Discussions should involve both clinical staff and management. Compliance can be monitored by various means including patient-specific reminders, CME and training, and clinical audit. Local service providers should ensure that minimum data sets are recorded, addressing assessment and management. Suggested areas for clinical audit include:

  • Assessment of:
    • Core symptoms
    • Comorbidity
    • Psychosocial functioning
    • Family functioning
  • Number and nature of interventions
  • Numberof professionals and specialists involved in management
  • Number of contacts with service
  • Assessment of patient and family satisfaction.

Recommendations for research

The guideline development group was struck by the lack of epidemiological information available to them regarding the prevalence and treatment of ADHD/HKD in Scotland, and suggested that a national survey, including assessment of regional/ postcode stimulant prescribing, would be of value.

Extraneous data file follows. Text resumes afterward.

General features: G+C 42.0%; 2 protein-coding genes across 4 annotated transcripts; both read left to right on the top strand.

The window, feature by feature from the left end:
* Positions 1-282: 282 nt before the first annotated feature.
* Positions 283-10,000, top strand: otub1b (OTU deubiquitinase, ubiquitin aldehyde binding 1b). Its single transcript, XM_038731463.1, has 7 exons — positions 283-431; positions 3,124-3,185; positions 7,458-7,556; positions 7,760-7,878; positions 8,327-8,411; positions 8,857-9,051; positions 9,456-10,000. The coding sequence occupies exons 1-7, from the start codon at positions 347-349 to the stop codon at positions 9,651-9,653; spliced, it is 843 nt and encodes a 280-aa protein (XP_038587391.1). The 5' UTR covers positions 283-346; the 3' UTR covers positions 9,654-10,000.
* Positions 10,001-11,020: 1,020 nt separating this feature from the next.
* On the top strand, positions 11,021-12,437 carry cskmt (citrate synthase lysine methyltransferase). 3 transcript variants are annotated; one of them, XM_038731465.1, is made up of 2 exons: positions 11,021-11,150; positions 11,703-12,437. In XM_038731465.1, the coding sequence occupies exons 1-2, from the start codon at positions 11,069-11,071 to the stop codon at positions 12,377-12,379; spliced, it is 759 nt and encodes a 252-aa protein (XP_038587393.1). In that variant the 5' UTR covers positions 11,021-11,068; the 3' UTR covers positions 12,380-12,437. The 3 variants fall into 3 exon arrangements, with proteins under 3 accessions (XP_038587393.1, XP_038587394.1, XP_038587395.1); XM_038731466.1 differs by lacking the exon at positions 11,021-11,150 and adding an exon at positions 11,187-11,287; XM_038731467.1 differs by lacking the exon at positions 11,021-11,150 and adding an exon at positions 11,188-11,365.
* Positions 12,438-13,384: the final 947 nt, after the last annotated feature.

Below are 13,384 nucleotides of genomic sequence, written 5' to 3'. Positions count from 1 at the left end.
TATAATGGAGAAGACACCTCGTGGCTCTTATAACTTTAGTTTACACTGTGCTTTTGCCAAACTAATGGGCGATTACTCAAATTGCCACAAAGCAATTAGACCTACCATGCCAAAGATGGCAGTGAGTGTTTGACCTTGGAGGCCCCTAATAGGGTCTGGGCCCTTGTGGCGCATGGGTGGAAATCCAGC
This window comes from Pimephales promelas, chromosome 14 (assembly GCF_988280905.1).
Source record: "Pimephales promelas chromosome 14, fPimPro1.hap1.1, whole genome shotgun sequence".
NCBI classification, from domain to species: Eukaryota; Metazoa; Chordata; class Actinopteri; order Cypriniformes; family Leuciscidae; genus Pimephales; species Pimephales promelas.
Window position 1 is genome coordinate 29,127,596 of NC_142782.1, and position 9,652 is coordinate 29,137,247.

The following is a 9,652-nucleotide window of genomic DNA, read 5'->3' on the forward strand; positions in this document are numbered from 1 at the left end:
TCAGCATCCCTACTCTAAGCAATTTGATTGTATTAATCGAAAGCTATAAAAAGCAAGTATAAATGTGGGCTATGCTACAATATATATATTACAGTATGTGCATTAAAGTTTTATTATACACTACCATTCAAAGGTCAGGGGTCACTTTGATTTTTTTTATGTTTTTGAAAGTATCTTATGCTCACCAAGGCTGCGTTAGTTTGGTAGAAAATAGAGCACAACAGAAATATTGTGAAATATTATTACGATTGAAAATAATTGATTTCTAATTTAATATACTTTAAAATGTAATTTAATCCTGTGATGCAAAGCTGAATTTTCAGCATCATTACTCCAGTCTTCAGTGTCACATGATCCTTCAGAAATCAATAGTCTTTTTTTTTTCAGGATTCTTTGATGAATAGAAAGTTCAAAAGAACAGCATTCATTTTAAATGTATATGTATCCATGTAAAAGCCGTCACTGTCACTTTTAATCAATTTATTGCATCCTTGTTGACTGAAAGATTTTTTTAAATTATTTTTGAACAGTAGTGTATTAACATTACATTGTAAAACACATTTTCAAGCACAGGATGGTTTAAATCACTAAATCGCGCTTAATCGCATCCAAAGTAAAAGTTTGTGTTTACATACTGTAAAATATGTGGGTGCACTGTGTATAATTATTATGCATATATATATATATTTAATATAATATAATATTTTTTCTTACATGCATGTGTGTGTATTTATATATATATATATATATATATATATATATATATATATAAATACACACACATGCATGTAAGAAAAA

Other recommendations included further research into the complex relationships between sleep and ADHD/HKD, longer-term treatment studies across a wider age range, 'multi-modal' treatment studies, and research to determine when treatment should be discontinued.

Finally, further basic research should combine modern genetic, neuropsychological, and non-invasive neuro-imaging techniques to try to elucidate further the underlying causes of ADHD/HKD.

This SIGN Guideline was issued in July 2001 and will be considered for review in 2003, or sooner if new evidence becomes available. Any update to the guideline in the interim period will be noted on the SIGN website (www.sign.ac.uk)

References

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Guidelines in Practice, October 2001, Volume 4(10)
© 2001 MGP Ltd